6. Aircraft Update : Carenado C208B Grand Caravan - Super CargoMaster to v3/10.30 Both these aircraft are in the Carenado Sale 50% off till the 21st December 2014! : Of all the releases and all the different types of aircraft that has been released by Carenado... One still stands out above all the others. Well two really, because the C208B Grand Caravan comes in two variants in the standard passenger version and the cargo version called the Super CargoMaster. If you want success then these two Caravan aircraft dominate almost everything. It is a big question why. I'm not forgetting the later great releases by Carenado of the B1900D or any of the King Air series aircraft, they are exceptional as well. But there is something totally special about the Caravan that just hits you in the chest around the heart area. Like the rest of the Carenado series of aircraft the Grand Caravan/Super CargoMaster has been updated to v3 and compatible with the current X-Plane version of 10.30+ (10.31 at this point). Voices of "But yes, but when are you going to update the Caravan?" with me included showed really on how little the Caravan has had any attention since its initial release. But only one thing really mattered? the installation of the new Garmin GNS430 GPS that came with the 10.30 release from Laminar Research. So what has been updated? v3.0 list of changes: -Added scroll wheel support to knobs, so now knobs have click/drag/scroll functionality all in one. -Installed X-plane 10.30 GNS430, along with all 3D cockpit manipulators and assets -Improved Autopilot VVI/ALT preset instrument -Eliminated noise during load with engines running and reduced Doppler-related pitch intensity (noticeable before during fast camera switching) -Fixed playback issue relating to above sound fix. -Implemented auto-toe-brake for those without hardware toe brakes. (Automatically senses toe-brake hardware and disables plugin-based system, to avoid conflicts) -tweaked flight dynamics -Pre-compressed livery files to .dds for faster livery load times -Removed v9-related files Yes the GNS430 GPS is in there which is great news, but the big news or bad news to users of XPlane9 is that, that this X-Plane version is not supported by Carenado any more. As a simulator we are now moving a long way away from the XPlane9 style of simulation. But in a way it does make sense because v10.30 does change a lot of the simulator's fundamental basics. It also makes the C208B aircraft not a compromise anymore between the two X-Plane versions, and like the rest of the v3 Carenado range that has already left XPlane9 behind, this v3 version does feel and fly far better or most more efficient that the compromised versions. C208B Standard Passenger Grand Caravan I flew a flight in each variant. First the standard passenger version from YPDO - Devonport, Tas over to YMLT - Launceston Airport, Tas (Australia) to feel out the new version. Setting up the Caravan is extremely easy because of the menus. You can set out from the start your static ground items and open and close all the doors to get the aircraft ready for flight. On the Caravan you have the option of a "Cargo Pod" under the fuselage. I usually fly without it attached, and you have that option, but open one door on the pod and every compartment door hangs down. You can configure in seating arrangements inside as well, with either an 8 passenger single seat set up or eleven passenger seats with a double bench and a single per row (except for the last row of single seats). The more bums on seats you fill then the heavier the aircraft gets. Detailing is simply superb, you can't get better in than this. Like all v3 aircraft you now have 4K textures but they are highly optimised for faster load times and are frame-rate lite. There is a huge selection of liveries now available for the Caravan series, and always one you need and many can be found here "Carenado Paints-X-Plane.Org". Starting up is a without a key and a push of a switch on the panel by the pilots left hand. Flick the switch and you sit there wondering if it is actually working... it is and slowly the whine from somewhere starts, it grows into a turbine whine and finally the propeller then turns into action, and gives you a roar that has serious business on its mind. What is simply great about the Caravan is the way it sounds. It is totally earth-shattering in its growls, whines and roars. 3d surround sound can make it as realistic as you want it to be, and it sends the hairs on the back of your neck into a shear enlightenment, you certainly don't need to go to India to find that higher plane, but to just hear to this Caravan at a full roar is to go straight there. You have to adjust the condition (red knob) to idle to tame the power a little, if not the aircraft will taxi way too fast, and is quite hard to handle at slow speeds, just don't forget to put it back up to takeoff? v3 comes with the new manipulator "scroll" feature. This combines the scroll of a scroll wheel mouse (or gesture mouse/pad) and a manipulator. I only use a standard Apple one click mouse, and for that the feature is slightly problematic? You can't scroll of course so the panel lighting is either on or off and so you have no dim adjustment. Adjust any of the knobs or buttons and it is not consistent either. On the GNS430 you can't adjust the range up, but can down or adjust the VOR/NAV1 frequency correctly, you can the smaller frequencies but not the larger ones. The pop-out of the GNS 430 is fine and gets around the issues. So the new manipulators are great if you use the scroll functions. But my mouse would rather prefer the standard manipulators of which unlike other v3 Carenado aircraft you can switch the scroll function off and use the old standard version. Taxi away and the power settings are great in idle as noted, but you need a little more power for tighter turns or a brisker run up the runway to turn around for take off. Power up and the noise grows, and you will need to control all that power as the thrust will easily push you off the center line with just the very large wide three-bladed one single prop doing all the work. It can be hard work even in light winds to keep the Caravan (damn) straight... but that is part of the experience of this aircraft. It climbs away easily and the balance is very neutral. A turn to YMLT and a climb rate of 600ft per-minute is quite adequate. You have a great Autopilot that can be easily be set with the altitude and vertical speed you want to climb very efficiently to the correct height. On balance the C208B is quite standard on the main panel for a working aircraft. Anyone that can fly even a smaller GA aircraft would have no problems in here, and I think that is the Caravan's main attraction, you really only have to adjust your flying to the weight and bigger size of the aircraft, because instrument wise and the control set up it is really all quite standard. The panel however is beautifully done by Carenado, clean and so efficient. In the air the aircraft powers along and is supremely nice to fly, a little noisy but that comes with the territory. Your passengers have great large windows that give out great views if you like to sit in the back and enjoy the flight from that perspective. X-Plane 10.30+ gave us the excellent GNS430/530 GPS system and one aircraft that really benefits is this workhorse Cessna. Here you have the GNS430, which feels a little small in here, the GNS530 would have been far better. This flight is only 20 minutes so a big flightplan is not really required. But I do have that option if I need it now... and I will soon. I am going to use the Caravan to do the bastion of every initation that every X-Plane user really has to do to be qualified as a real simulation professional in that I am in 2015 going to fly right round the world in X-Plane in a GA. (Flying in a big airliner is cheating), and the Caravan is ideal for such a journey. That idea was not possible until now because with the few long overwater sections you would need some sort of GPS tool, so now I have that. With YMLT now in sight I fall into a landing pattern at 1500ft that takes me down and past runway 32L/14R to loop back to 32L. You have to find the right speed to drop the flaps, as so to have enough power but not to balloon the aircraft, once the first 5º setting is done there is not much difference to the other 10º and 20º settings but just the lowering of the speed. It is best to handle the throttle constantly to get the perfect approach and descent speeds, it is quite easy to do once you are familiar with the aircraft, slow turns are perfect with no loss of height and control. and the same with the alignment with the runway, the "Course" runway alignment is perfect for the job here. 80knots is a nice approach speed and one on terra-firma use that powerful reverse prop thrust to slow you quickly down, the Rev thrust is throttle responsive! Then a quick taxi is all that is needed to secure to the GA ramp office. and deplane the passengers and their luggage.... job done, It is just to easy with this aircraft. ________________________________________ Super CargoMaster The CargoMaster is a variant of the standard version. To fly the CargoMaster you have to have purchased the standard version first. It is not a complete aircraft, and you have to also convert the supplied files to a duplicate of the standard C208B to get the Cargo version. It is quite easy to do and well worth not only the cheap conversion price of the variant, but for the versatility of what you actually get is really quite a different aircraft for a very different role, but still have the same way of flying the aircraft as the C208B version. You get the same menus as the standard aircraft but with a difference in that you don't change the seating arrangements but instead load in cargo (Boxes). 1607lbs pounds of cargo actually and you load or unload the cargo configurations via the "options" menu. put the cargo on and note the extra weight on the aircraft... your going to move all that weight? There is the same "Cargo pod" option as with the standard aircraft, and here I keep the pod attached. I'm at Prestwick - EGPK in Scotland in a mercy dash to deliver supplies up the Scottish West Coast to Oban - EGEO in a snowstorm! Yes you heard that right a snowstorm in X-Plane. Since the move to X-Plane 10 there has been a few but not many comprehensive ways to have a snow-bound landscape. "WinterWorld" by Tom Curtis was very good but not updated for X-Plane 10. and that really "left us out in the cold"... pardon the pun. Well now there is with "Winter_Package 1.1" by Albert who does the default scenery autogen textures for Laminar Research. So the winter look goes to the core of the simulator. It is tricky to install, but there are now a few extra options in switching around the summer and winter files. But the effect is simply totally amazing, and pull down your visibility, up your precip and storms and let the weather close in around you at a minus -15º and go out to battle the extreme winter. I had everything running in the cockpit, heaters, blowers and every anti-Ice and wing lights running. But I still had to fly to Oban in near zero-visiblity. I carefully taxied around to RWY13 via taxiways T, M and J (a long way around) to set myself up for departure. Once clear of the runway then it was almost due north to Oban. There is a VOR (Oban OBA : freq 110.55) that gives you a direct line to the airport, but I locked in OBN (freq 404) NDB as a backup, so I didn't use a flight-plane on the GNS430. So really even in close to zero visibility I only had to follow the pointer of the NDB to home on into, as I got closer the airport showed up on the GNS430 as well as a visual guide. Otherwise the gutsy CargoMaster was earning every bit of its Jet-A as it pushed on in the wind and snow. In areas the weather let up a little bit and winter views was simply extraordinary. I loved it and certain gives X-Plane a really big new dimension of flying. I powered on north until I saw EGEO and decided to do a left hand pass and then circuit back around to land on RWY01, It is easy to get the wrong runway at EGEO, as there is an angled parking area that looks like a runway from the air, but 01 is it. You have to be careful as there is some high ground coming back over the coast to the south and then also on approach to RWY 01 at EGEO. The bright white winter textures can hide these sort of hidden obstacles, but the visibility was also better here and I had no problems except for slightly bad crosswind in putting the CargoMaster down and throttling up the reverse pitch. A taxi to the ramp and soon the needed cargo was unloaded from the C208B. A quick hot dringk and I was soon airborne again and heading back to Prestwick and in an hour was back again with another load. Yes it was a great few hours of flying, and in a great aircraft. v3 Carenado C208B Grand Caravan - Super CargoMaster - Summary The Carenado Caravan series is one of the really great aircraft in X-Plane, It has something really special that makes the aircraft so very addictive. I think it is it's complete versatility, as with here I had two very different simulations and had two very different experiences, but the actual aircraft systems and flying abilities are quite easy to master... but you can do so much with that basic set fundamental principals. It sounds glorious, certainly one of the main attractions to the aircraft, but the dropping of X-Plane9 has made the aircraft also smoother and cleaner to load and fly in X-Plane10 without now any compromises. The GNS430 10.30+ upgrade is another huge bonus and welcome on this aircraft, the only downside for me was the single-click mouse actions tended to be bothersome and in some cases quite tricky in their actions. If you don't have the Carenado Caravan Series (yes the Super CargoMaster option is a must as well) then you will have a big open hole in your flying and in your hangar, As an investment then it is a no-brainer as the hours on these aircraft will very quickly accumulate. Every flight is enjoyable and rewarding and the v3 upgrade just makes it even sweeter again... One of the greatest GA aircraft in X-Plane? Certainly one of the very best. For a full (release) review of both of these aircraft then go to here: and here for the optional extension of the If you have the v2 of the 208B Cessna Grand Caravan and the CargoMaster "EXP Pack" then the v3 update is now available at the New X-Plane.OrgShop, just log in and check your account to download... or if you want to buy: Price is $29.95 - Sale price! only US$14.98 : C208B Grand Caravan HD Series sale price valid only till the 21st Dec 2014. Price is $7.95 : - Sale price! only US$3.98 : (you must already have purchased the above 208B Cessna Grand Caravan to use this "EXP" pack.) sale price valid only till the 21st Dec 2014. Update review by Stephen Dutton Copyright©2014 : X-Plane Reviews Requirements Windows XP, MAC, Linux X-Plane 10.30+ . 32 and 64bit compatible Pentium 3 GHz+ 1Gb VRAM Recommended Current version: v3 (last updated November 20th 2014) Review System Specifications: Computer System: - 2.66 Ghz Intel Core i5 iMac 27” - 6 Gb 1067 Mhz DDR3 - ATI Radeon HD 4850 512mb Software: - Mac OS Mavericks 10.9.4 - X-Plane 10 Global ver 10.31 Final Addons - Saitek x52 Pro system Joystick and Throttle - Bose Soundlink WiFi Speaker Scenery - YPDO Devonport by VOZ (Barry Roberts) - YMLT Launceston by VOZ (Barry Roberts) - EGEO - Oban Airport - Scotland 1.0 by Renair - EGPK Glasgow Prestwick International Airport 1.1 by Golf 1 - Winter_Package 1.1 by xflyer (Albert)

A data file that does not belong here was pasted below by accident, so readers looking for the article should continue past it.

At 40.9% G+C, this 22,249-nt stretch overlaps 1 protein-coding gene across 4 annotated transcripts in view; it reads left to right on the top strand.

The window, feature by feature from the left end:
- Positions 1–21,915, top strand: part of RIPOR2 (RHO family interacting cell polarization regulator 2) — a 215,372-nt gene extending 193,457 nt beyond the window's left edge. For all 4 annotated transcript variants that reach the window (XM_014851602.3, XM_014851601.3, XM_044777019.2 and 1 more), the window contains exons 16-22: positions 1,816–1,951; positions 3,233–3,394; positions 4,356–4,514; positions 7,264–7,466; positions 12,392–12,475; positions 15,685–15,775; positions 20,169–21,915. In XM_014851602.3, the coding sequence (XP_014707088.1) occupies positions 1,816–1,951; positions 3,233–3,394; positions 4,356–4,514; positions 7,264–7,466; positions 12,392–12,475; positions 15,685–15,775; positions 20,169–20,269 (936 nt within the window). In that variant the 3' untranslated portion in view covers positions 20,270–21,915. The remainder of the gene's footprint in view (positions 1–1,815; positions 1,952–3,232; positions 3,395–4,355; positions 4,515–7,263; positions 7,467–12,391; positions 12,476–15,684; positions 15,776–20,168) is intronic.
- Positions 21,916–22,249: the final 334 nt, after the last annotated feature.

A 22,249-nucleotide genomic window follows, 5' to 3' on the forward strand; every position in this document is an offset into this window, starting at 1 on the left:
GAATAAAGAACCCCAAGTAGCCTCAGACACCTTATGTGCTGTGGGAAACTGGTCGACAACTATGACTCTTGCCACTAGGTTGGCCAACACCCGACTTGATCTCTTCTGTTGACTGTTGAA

7. You are correct, changes have been made... I looked everywhere to get the right wording, but I couldn't find it (always noted as OP CLB). As the aircraft follows such a distinct profile, then I thought that "Optimum Climb" was correct, of course it is not. Thanks SD